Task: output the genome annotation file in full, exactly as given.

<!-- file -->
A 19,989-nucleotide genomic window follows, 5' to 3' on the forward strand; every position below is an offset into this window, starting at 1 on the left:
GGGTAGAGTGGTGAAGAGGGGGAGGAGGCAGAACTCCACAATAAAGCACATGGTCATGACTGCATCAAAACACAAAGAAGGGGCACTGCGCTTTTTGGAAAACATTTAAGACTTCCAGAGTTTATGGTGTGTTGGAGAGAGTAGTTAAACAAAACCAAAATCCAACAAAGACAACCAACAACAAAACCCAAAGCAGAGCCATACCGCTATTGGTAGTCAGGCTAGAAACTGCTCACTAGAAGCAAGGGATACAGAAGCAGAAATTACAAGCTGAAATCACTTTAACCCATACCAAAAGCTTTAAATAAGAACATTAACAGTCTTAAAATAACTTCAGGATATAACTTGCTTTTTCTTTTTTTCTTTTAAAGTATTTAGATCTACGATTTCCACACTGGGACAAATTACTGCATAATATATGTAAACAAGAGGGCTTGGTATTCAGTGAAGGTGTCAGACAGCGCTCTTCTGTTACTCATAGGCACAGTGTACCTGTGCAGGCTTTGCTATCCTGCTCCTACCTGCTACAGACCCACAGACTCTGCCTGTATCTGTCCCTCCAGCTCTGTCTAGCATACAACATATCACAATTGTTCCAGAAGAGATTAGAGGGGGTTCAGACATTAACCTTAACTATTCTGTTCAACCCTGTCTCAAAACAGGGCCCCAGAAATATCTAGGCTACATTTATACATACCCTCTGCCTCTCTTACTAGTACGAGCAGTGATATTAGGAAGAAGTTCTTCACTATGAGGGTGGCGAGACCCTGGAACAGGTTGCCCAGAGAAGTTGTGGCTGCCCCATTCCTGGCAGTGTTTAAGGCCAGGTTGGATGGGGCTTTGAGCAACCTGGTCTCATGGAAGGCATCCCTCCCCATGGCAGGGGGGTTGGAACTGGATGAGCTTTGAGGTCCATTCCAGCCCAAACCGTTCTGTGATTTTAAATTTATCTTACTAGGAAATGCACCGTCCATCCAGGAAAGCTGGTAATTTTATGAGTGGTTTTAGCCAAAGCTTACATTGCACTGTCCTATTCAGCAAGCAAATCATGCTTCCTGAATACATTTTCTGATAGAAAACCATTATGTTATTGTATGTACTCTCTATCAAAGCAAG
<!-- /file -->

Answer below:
A 19,989-nucleotide genomic window follows, 5' to 3' on the forward strand; every position below is an offset into this window, starting at 1 on the left:
GGGTAGAGTGGTGAAGAGGGGGAGGAGGCAGAACTCCACAATAAAGCACATGGTCATGACTGCATCAAAACACAAAGAAGGGGCACTGCGCTTTTTGGAAAACATTTAAGACTTCCAGAGTTTATGGTGTGTTGGAGAGAGTAGTTAAACAAAACCAAAATCCAACAAAGACAACCAACAACAAAACCCAAAGCAGAGCCATACCGCTATTGGTAGTCAGGCTAGAAACTGCTCACTAGAAGCAAGGGATACAGAAGCAGAAATTACAAGCTGAAATCACTTTAACCCATACCAAAAGCTTTAAATAAGAACATTAACAGTCTTAAAATAACTTCAGGATATAACTTGCTTTTTCTTTTTTTCTTTTAAAGTATTTAGATCTACGATTTCCACACTGGGACAAATTACTGCATAATATATGTAAACAAGAGGGCTTGGTATTCAGTGAAGGTGTCAGACAGCGCTCTTCTGTTACTCATAGGCACAGTGTACCTGTGCAGGCTTTGCTATCCTGCTCCTACCTGCTACAGACCCACAGACTCTGCCTGTATCTGTCCCTCCAGCTCTGTCTAGCATACAACATATCACAATTGTTCCAGAAGAGATTAGAGGGGGTTCAGACATTAACCTTAACTATTCTGTTCAACCCTGTCTCAAAACAGGGCCCCAGAAATATCTAGGCTACATTTATACATACCCTCTGCCTCTCTTACTAGTACGAGCAGTGATATTAGGAAGAAGTTCTTCACTATGAGGGTGGCGAGACCCTGGAACAGGTTGCCCAGAGAAGTTGTGGCTGCCCCATTCCTGGCAGTGTTTAAGGCCAGGTTGGATGGGGCTTTGAGCAACCTGGTCTCATGGAAGGCATCCCTCCCCATGGCAGGGGGGTTGGAACTGGATGAGCTTTGAGGTCCATTCCAGCCCAAACCGTTCTGTGATTTTAAATTTATCTTACTAGGAAATGCACCGTCCATCCAGGAAAGCTGGTAATTTTATGAGTGGTTTTAGCCAAAGCTTACATTGCACTGTCCTATTCAGCAAGCAAATCATGCTTCCTGAATACATTTTCTGATAGAAAACCATTATGTTATTGTATGTACTCTCTATCAAAGCAAG